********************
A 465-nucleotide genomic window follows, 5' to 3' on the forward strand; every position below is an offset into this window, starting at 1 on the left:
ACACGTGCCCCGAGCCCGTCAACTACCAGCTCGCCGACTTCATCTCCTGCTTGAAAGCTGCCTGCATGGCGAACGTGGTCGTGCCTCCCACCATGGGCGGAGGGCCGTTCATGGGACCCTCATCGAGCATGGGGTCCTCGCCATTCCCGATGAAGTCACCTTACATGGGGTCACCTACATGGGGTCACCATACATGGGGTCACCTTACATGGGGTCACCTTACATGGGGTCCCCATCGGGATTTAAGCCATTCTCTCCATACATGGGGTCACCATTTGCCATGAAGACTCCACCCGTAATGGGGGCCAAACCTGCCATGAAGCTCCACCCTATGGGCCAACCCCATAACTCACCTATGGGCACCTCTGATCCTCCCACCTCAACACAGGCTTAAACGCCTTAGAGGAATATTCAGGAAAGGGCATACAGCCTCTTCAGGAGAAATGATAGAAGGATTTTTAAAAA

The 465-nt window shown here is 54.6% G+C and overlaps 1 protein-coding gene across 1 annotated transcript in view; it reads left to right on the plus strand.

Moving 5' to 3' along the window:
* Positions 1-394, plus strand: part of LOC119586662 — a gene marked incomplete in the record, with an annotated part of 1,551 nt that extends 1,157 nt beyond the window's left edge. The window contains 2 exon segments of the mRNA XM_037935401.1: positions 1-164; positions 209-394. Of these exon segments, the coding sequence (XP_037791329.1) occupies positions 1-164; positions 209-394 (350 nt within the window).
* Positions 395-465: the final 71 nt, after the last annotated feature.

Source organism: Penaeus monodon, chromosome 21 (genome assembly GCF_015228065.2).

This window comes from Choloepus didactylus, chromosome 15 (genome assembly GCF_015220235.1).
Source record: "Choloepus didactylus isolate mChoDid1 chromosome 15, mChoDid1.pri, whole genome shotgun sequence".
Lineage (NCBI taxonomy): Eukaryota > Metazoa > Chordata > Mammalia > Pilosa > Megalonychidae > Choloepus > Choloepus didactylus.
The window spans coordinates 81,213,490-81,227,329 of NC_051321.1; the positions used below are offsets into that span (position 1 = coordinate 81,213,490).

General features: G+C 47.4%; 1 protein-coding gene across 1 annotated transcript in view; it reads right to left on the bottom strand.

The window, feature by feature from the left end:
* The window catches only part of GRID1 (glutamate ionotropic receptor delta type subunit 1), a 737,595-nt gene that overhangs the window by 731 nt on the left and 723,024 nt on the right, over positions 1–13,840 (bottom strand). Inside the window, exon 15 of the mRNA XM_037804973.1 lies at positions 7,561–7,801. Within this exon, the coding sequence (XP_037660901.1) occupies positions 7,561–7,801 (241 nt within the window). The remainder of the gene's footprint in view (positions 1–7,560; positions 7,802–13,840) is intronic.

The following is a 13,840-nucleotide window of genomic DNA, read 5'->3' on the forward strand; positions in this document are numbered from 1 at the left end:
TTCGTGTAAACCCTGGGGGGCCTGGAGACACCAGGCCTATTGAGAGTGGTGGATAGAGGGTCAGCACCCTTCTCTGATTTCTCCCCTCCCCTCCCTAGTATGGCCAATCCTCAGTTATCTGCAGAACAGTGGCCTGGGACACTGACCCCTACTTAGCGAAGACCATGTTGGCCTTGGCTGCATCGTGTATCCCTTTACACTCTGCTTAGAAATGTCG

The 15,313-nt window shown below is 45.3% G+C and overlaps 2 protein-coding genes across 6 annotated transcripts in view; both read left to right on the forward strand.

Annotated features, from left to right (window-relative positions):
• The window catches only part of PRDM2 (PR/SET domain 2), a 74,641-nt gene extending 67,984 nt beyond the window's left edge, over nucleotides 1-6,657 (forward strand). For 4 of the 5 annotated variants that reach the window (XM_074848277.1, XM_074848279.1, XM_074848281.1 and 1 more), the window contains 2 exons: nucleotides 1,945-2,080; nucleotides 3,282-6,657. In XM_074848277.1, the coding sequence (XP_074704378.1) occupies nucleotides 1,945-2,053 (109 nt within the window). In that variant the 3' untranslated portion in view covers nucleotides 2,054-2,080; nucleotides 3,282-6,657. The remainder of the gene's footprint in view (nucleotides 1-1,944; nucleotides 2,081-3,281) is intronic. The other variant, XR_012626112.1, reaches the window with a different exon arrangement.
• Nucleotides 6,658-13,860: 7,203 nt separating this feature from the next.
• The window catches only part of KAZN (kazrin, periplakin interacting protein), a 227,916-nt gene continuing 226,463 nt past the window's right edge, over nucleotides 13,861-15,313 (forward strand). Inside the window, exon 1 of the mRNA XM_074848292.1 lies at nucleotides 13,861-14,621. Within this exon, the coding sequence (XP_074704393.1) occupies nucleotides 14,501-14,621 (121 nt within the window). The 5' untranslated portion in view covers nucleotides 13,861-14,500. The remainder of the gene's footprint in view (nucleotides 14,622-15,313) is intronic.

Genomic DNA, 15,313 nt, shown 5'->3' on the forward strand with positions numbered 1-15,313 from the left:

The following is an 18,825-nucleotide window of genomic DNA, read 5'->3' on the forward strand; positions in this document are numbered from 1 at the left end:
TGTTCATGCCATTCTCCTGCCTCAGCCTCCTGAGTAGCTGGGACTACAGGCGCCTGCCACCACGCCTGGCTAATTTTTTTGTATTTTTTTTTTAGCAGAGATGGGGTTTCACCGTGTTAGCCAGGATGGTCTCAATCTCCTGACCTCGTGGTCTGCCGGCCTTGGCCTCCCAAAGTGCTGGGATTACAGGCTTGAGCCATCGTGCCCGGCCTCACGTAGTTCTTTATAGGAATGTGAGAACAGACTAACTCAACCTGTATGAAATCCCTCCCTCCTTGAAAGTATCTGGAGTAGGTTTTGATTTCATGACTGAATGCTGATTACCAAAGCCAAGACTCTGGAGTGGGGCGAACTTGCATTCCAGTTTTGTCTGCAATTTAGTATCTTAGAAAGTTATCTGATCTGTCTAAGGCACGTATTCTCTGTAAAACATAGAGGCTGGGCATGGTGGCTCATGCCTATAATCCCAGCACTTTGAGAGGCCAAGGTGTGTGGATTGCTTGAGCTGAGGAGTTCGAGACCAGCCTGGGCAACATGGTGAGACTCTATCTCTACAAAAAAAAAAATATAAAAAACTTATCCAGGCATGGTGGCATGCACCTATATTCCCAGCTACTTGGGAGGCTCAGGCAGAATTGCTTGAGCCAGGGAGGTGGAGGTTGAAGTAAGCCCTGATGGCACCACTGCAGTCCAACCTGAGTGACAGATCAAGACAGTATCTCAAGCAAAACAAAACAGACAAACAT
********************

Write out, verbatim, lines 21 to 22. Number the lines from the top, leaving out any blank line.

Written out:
• The window catches only part of KAZN (kazrin, periplakin interacting protein), a 227,916-nt gene continuing 226,463 nt past the window's right edge, over nucleotides 13,861-15,313 (forward strand). Inside the window, exon 1 of the mRNA XM_074848292.1 lies at nucleotides 13,861-14,621. Within this exon, the coding sequence (XP_074704393.1) occupies nucleotides 14,501-14,621 (121 nt within the window). The 5' untranslated portion in view covers nucleotides 13,861-14,500. The remainder of the gene's footprint in view (nucleotides 14,622-15,313) is intronic.

Genomic DNA, 15,313 nt, shown 5'->3' on the forward strand with positions numbered 1-15,313 from the left: